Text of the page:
Milton Planning and Zoning Commission's recent approval of a propane tank farm has irked some Cannery Village residents. One of them, Jon Patterson, hopes to overturn the board's decision.
“I think there should have been more deliberation and more communication with the people in the development that these things are going on,” Patterson said. “I did find out about it, but only after it was done.”
Patterson, the husband of Councilwoman Kristin Patterson, recently filed an appeal letter at town hall, which he has the right to do up to 60 days following the decision. If his appeal meets all requirements, it may be heard by town council.
In October, the planning commission approved final site plans paving the way to build a propane tank farm near the front of the community. The farm is OK with Patterson; it's the location that concerns him and other residents. The farm is slated to be built near the Cannery Village Recreation Center and the community's pool, the WBOC building and the back end several homes, including Patterson's.
“It's not just because it's behind my house; it's going to make the place look ugly,” he said. “I think if you asked anyone in the development, they would say to put it in the back.”
A temporary tank farm is already located in the back of the community near the intersection of Village Center and Summer Walk boulevards. The permanent farm was to be constructed on a parcel of land developer Chestnut Properties sold to Dogfish Head in 2011. With that land gone, a new location for the farm had to be found.
The plan calls for a partially submerged tank farm, which will be surrounded by an 8-foot fence. The land was designated as open space in the master plan. Patterson says the location was a poor choice because it is an area frequented by many of his neighbors.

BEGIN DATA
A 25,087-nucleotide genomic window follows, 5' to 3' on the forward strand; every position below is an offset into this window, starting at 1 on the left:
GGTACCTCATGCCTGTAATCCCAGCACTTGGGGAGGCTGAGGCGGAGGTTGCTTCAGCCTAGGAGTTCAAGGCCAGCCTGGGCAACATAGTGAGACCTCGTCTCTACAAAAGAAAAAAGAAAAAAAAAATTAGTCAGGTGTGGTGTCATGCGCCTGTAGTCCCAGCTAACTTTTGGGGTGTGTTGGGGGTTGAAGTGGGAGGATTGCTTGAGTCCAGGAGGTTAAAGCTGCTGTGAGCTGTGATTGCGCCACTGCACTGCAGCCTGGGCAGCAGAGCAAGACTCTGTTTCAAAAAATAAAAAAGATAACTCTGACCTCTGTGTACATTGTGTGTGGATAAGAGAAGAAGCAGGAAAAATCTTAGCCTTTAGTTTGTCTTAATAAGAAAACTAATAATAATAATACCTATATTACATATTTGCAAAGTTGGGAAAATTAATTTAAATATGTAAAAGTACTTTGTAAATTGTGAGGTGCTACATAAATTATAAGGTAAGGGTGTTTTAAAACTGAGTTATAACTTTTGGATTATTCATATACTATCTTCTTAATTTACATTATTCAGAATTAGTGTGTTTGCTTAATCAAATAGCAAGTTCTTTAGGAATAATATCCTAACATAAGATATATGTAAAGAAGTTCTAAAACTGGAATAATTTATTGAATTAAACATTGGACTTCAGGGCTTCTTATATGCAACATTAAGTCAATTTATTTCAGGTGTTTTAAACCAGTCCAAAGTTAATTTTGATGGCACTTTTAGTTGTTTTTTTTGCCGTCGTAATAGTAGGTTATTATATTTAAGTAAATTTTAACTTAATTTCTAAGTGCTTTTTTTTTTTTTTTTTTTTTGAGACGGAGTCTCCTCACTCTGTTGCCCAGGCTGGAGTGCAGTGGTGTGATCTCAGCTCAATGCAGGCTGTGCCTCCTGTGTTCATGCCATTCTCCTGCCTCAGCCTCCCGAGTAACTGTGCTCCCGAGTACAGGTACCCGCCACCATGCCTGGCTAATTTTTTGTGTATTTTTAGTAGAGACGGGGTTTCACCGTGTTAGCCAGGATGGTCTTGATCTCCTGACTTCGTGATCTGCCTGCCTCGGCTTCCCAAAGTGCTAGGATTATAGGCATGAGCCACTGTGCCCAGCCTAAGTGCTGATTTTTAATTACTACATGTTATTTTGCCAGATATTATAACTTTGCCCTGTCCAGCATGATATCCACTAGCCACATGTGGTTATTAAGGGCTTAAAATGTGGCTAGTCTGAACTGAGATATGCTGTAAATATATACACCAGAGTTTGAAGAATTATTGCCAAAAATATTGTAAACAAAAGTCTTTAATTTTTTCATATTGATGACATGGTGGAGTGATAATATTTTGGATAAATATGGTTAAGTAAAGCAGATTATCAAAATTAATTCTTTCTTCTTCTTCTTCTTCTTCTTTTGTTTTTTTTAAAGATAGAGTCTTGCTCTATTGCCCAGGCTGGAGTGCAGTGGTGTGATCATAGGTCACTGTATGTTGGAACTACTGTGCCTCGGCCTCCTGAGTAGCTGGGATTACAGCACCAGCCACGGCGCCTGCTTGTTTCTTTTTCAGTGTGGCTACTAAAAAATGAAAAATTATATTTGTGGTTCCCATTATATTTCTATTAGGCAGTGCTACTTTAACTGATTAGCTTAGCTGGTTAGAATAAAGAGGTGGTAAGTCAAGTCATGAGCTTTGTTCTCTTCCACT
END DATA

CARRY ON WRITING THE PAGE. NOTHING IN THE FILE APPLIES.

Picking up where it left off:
“Everybody's walking around there during the summer time because there's a gate in the back to get to the pool,” he said. “I just think of all the places to pick, that's not a good one.”
Cannery resident Jeff Dailey says putting the farm in open space could diminish the value of neighboring homes.
“Folks who bought homes overlooking open space and in fact, a meadow, [now have] an area planned as a permanent utility site, and certainly with unsightly features,” he said. “Here is their reward for having chosen lots facing open space.”
Town Solicitor Seth Thompson said the way Milton's zoning code is written, the developer may relocate the farm to that location because the amount of open space will not change.
Patterson said he is confused as to why the developer chose a high-traffic area.
“I don't think this is the best place for utilitarian stuff,” he said. “Buy two lots and put it in the back or something like that.”
Dailey says the developer should have negotiated with Dogfish to allow the propane tank farm to be built at its original location prior to the sale. And the town should have stepped in as well, he said.
“The Town of Milton has yet to revisit the master plan for the now grossly redefined Cannery Village,” he said. “The town did nothing to ensure that the propane farm, slotted for placement on the land subsequently sold to Dogfish Head, would be located in the original planned location.”
The town became involved in the process when Dogfish sought to rezone the nearly 40 acres of land from residential to light industrial.
Town council is also not involved in the approval of site plans; final say is shouldered by the planning and zoning commission. The only way town council can weigh in on an issue is if the commission's decision is appealed, as is the case with Patterson's appeal.
Chestnut Properties first went in front of the planning and zoning commission in March, when a public hearing was held on the preliminary site plan. The commission gave its blessing in June. The contractor, Petroleum Equipment Inc., presented the final site plan for the commission's review in October, when it was approved. No public hearing was held prior to the final vote.
Patterson said he attended the October meeting to voice his opposition to the plan, but he was not allowed to speak. In appealing the decision, he hopes he and his neighbors can have questions answered and have an open discussion about the proposed propane tank farm.
“This is really on the down low,” Patterson said. “If you're not going to those meetings all the time, you don't know.”